+
upworthy
More

Think young voters don't have power in this country? Think again.

The 2018 midterm elections are rapidly approaching, and many — especially first-time voters — believe that they will make an impact on our government.

After the devastating Parkland, Florida shooting in February, young people came out in droves to protest America’s existing gun laws and call on all lawmakers to do something about them. When little action was taken, the protestors threatened to unseat them in the 2018 midterm elections, saying that young voters will decide the outcome.

[rebelmouse-image 19397601 dam="1" original_size="700x464" caption="Photo via Unsplash/Jerry Kiesewetter." expand=1]Photo via Unsplash/Jerry Kiesewetter.


While several polls suggest voters ages 18 to 29 are registering to vote this years in higher numbers than in previous midterm election years, it’s difficult to say whether or not those registering will actually cast their ballots this November.

That’s why young people across the country are making it a priority to inspire others, young and old, to use their voting power in these pivotal elections.

Not only are they helping newly eligible voters get properly registered, they’re also keeping the election a constant conversation in their community so it doesn’t lose its potency.

And, thanks to School the Vote, a campaign run by DoSomething.org, largest tech not-for-profit for young people and social change, these young voter registration members are making an even greater impact.

Here’s a look at four of them:

Lindsey Luis Washington from Vancouver, Washington is helping prospective voters weed through the fake news on their candidates.

Photo via Washington. Used with permission.

Even though she’s only 17, and not quite eligible to vote, she runs voter registration tables at her high school and in her town. She’s also part of a project called Democracy Now!, which plans to canvas the neighborhood and carpool voters to the polls on election day.

“I truly believe youth are the future. We are living in a time where what is occurring in this world affects each and every one of us in some way,” Lindsey writes in an email.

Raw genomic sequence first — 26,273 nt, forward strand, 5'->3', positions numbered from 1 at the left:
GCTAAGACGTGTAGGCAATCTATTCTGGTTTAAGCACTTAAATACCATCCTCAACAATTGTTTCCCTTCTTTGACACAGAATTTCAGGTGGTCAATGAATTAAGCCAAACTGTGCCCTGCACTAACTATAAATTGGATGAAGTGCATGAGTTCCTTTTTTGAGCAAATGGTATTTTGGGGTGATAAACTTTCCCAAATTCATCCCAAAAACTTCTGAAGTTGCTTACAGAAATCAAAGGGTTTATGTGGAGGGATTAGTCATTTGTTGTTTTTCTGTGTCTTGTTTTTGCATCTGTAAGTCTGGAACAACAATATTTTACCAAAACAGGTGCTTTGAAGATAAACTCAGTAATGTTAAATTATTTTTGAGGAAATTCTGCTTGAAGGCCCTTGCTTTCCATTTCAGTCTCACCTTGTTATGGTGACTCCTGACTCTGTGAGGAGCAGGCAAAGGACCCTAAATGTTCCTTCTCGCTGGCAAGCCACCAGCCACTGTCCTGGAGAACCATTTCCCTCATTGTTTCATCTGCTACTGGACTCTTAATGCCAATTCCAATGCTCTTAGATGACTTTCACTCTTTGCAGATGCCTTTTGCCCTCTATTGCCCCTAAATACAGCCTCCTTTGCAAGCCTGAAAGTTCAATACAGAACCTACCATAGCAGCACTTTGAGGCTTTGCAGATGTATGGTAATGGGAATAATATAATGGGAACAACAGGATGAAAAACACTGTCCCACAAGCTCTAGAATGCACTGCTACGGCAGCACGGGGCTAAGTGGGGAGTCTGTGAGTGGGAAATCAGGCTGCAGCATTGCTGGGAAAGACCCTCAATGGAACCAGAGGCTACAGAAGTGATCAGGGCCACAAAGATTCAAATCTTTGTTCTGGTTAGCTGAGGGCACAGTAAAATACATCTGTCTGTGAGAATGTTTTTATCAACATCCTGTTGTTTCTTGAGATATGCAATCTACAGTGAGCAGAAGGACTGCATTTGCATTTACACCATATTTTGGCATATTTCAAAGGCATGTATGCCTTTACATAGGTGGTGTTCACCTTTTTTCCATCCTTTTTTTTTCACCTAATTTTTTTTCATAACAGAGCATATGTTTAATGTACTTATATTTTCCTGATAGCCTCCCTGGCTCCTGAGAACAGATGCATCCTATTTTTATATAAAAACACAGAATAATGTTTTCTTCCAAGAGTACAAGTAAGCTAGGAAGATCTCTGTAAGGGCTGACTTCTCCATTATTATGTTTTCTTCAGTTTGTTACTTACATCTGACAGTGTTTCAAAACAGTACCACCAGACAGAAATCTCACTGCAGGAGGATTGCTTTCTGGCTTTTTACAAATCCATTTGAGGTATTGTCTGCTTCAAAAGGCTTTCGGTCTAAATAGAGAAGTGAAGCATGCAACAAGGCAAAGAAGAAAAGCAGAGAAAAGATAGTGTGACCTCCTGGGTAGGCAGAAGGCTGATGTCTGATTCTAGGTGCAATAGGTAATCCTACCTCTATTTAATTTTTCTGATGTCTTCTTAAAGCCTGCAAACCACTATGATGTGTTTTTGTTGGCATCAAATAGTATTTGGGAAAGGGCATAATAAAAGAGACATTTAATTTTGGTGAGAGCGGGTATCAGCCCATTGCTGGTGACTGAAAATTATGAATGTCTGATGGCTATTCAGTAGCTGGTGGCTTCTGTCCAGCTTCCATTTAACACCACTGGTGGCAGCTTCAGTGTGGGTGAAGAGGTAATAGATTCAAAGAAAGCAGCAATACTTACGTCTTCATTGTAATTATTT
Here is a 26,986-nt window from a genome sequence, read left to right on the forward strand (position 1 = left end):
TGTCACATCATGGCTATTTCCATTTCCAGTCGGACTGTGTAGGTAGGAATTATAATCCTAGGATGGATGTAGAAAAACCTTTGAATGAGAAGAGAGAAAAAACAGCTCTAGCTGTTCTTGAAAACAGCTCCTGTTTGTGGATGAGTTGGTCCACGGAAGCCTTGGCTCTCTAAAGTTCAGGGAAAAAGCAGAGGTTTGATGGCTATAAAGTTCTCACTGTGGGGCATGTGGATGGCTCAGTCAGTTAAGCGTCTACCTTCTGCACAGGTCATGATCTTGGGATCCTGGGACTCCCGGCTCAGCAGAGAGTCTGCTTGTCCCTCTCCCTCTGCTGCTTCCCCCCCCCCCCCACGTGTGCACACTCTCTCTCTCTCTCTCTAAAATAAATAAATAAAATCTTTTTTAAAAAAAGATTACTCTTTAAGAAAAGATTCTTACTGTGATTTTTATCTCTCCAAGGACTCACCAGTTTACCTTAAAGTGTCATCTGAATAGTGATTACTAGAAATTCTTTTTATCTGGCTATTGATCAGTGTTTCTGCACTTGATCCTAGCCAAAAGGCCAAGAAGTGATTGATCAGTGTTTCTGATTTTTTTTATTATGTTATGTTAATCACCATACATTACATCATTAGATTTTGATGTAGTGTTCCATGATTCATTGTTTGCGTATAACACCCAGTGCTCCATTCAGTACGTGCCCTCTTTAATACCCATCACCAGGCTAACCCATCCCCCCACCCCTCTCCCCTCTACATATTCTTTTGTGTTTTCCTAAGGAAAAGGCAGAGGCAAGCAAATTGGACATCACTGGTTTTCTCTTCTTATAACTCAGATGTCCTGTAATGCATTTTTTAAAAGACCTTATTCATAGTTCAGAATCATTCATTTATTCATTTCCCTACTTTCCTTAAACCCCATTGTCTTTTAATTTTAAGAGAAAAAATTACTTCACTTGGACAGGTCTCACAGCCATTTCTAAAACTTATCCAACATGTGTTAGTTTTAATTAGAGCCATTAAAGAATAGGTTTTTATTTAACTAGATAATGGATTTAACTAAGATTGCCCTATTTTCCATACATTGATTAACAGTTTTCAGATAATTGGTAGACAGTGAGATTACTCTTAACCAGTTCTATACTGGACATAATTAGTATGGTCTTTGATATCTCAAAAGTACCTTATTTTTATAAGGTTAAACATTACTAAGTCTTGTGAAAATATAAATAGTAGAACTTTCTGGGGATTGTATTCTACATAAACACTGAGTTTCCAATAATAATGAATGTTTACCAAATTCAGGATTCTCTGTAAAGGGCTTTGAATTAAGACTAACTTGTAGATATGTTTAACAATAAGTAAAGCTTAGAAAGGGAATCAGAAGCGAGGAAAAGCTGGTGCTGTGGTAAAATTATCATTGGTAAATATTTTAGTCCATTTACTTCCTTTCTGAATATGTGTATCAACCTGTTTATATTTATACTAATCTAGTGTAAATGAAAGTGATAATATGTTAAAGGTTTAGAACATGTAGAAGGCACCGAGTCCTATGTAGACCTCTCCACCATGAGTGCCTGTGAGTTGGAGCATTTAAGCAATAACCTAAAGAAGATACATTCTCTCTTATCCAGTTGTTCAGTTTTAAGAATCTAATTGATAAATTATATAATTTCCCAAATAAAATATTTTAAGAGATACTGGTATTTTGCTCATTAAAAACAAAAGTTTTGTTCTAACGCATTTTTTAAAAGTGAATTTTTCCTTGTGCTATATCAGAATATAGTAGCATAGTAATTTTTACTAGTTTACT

She recognizes that historically, young voters don’t turn out as much in midterm elections, but at the same time, the activism her generation’s sparked in response to the dissatisfaction with the status quo over the past two years has been extraordinary. Thanks to the internet and social media, they’re tuned in to the issues that affect them, and can see a direct path to making themselves heard.

However, Lindsey notes that the flood of information her generation receives daily can also work against them, especially when it comes to voting. It’s becoming harder and harder to separate genuine reporting from fake news, and as a result, they’ll end up sharing articles and opinions that skew the facts and incorrectly tarnish political candidates.

Of course, that’s hardly just a habit of Gen Z’s, but Lindsey’s doing what she can to curtail it by regularly fact-checking her own posts and the candidates she supports, and encouraging her peers to do likewise.

Megan Dombrowski from Detroit, Michigan is spreading the message that every vote really does matter.

Photo via Dombrowski. Used with permission.

Megan’s main motivation is to turn the enthusiasm she’s seeing among her peers into actual votes, because she knows that even a few hundred can swing an election. Like Lindsey, she’s manned registration tables, and keeping voting relevant through campaigns like “Get Out the Vote.”

“In the 2014, only 15% of voters aged 18-24 turned out to vote,” says Megan. “Our demographic is large enough to swing elections and elect representatives who are willing to listen to us. If we do not stand up and participate in our democracy, we have no right to complain about what is happening.”

Unfortunately, she feels like her generation is susceptible to the negative narrative around politics today, and that may dissuade them from voting.

“Many brush off elections as no big deal, and say that they’ll just vote for who their parents are voting for. It’s time for all of us to realize that our vote is our voice, and that everyone of ours’ is important.”

That said, she’s so grateful to be working with DoSomething to help more people realize the significance of voting. The organization’s incredibly user-friendly, and someone’s always available to answer questions, no matter how big or small.

Her ideal political system would include new voters being automatically registered, gerrymandering outlawed, and women, minorities, and young people running for office in record numbers. Thanks to women like her, that’s no longer out of reach.